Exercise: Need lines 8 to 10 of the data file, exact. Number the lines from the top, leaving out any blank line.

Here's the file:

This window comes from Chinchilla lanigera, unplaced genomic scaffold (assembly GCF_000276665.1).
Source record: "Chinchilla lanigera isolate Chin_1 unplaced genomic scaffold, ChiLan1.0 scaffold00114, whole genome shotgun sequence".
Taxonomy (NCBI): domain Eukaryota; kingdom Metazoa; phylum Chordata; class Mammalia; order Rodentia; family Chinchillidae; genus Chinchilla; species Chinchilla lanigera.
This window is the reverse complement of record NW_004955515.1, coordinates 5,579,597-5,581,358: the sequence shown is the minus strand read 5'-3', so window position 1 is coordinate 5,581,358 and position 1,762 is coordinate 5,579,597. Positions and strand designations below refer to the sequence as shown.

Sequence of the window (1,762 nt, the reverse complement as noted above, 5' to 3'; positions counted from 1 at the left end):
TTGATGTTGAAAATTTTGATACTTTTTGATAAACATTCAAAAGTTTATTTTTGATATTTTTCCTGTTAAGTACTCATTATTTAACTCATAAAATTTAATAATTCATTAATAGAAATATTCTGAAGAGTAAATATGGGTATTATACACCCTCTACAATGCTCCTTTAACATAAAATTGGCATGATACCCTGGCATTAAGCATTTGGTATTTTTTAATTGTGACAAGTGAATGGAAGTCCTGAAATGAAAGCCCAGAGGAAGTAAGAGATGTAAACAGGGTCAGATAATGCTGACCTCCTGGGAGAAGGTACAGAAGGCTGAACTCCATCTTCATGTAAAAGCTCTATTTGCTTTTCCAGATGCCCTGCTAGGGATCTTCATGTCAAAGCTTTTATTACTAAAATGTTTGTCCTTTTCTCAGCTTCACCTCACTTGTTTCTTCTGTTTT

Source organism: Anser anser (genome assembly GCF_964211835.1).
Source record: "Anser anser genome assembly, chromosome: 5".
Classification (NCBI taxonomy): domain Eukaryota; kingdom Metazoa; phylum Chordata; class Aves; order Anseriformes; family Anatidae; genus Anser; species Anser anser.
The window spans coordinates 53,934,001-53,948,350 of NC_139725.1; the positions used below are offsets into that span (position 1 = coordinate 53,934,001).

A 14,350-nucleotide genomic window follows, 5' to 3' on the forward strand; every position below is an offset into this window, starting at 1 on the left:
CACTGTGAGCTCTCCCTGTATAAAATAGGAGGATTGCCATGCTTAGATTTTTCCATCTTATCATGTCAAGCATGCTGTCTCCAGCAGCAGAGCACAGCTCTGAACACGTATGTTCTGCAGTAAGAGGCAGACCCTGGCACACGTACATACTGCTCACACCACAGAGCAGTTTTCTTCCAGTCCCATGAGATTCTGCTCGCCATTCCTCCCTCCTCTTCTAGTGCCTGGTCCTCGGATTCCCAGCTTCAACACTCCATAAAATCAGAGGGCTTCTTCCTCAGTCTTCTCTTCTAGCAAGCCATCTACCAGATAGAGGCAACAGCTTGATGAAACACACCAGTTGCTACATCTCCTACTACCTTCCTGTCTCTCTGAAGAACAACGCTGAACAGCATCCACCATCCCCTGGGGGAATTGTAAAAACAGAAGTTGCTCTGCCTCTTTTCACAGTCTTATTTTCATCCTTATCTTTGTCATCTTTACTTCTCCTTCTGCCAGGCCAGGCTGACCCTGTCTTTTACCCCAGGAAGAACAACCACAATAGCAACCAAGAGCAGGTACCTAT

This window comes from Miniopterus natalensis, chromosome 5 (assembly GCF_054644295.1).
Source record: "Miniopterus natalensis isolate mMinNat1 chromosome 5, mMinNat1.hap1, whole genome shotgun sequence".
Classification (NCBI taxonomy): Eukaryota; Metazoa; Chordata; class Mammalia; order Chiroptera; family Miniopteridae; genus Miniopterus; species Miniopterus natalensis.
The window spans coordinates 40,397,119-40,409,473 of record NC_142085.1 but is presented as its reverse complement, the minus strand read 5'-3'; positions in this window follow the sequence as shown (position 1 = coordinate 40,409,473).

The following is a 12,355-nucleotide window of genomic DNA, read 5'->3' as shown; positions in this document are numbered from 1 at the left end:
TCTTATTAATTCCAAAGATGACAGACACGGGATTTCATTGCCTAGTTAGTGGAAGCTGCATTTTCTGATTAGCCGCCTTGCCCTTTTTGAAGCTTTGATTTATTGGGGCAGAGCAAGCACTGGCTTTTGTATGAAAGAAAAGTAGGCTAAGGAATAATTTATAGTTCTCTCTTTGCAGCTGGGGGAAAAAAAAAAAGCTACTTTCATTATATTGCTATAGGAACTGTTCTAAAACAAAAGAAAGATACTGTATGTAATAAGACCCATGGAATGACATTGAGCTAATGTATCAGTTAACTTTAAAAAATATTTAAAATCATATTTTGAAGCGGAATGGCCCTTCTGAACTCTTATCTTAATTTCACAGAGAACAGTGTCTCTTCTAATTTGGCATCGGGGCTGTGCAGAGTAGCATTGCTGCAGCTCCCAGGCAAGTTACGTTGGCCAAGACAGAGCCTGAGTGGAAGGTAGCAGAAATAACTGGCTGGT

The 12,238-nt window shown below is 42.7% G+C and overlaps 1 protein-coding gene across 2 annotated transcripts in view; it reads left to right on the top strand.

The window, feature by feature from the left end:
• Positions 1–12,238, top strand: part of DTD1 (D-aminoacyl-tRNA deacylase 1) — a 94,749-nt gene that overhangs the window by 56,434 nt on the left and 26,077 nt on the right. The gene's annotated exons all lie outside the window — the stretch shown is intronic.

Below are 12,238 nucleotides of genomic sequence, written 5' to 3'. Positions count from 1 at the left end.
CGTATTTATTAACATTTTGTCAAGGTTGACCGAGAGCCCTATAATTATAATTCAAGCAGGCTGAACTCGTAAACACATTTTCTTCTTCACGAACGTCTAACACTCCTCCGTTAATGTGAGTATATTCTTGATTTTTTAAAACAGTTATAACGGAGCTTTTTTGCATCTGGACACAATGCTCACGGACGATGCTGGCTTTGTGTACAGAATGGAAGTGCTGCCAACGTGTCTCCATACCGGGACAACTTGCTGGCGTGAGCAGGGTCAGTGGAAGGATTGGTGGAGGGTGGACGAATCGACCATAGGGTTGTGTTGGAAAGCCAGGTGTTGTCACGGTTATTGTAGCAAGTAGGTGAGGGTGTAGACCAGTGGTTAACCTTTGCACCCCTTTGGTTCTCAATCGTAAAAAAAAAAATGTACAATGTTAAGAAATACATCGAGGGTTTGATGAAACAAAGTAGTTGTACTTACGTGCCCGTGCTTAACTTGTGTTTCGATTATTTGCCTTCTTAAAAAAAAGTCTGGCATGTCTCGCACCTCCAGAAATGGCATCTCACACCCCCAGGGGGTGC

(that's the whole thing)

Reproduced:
Source record: "Anser anser genome assembly, chromosome: 5".
Classification (NCBI taxonomy): domain Eukaryota; kingdom Metazoa; phylum Chordata; class Aves; order Anseriformes; family Anatidae; genus Anser; species Anser anser.
The window spans coordinates 53,934,001-53,948,350 of NC_139725.1; the positions used below are offsets into that span (position 1 = coordinate 53,934,001).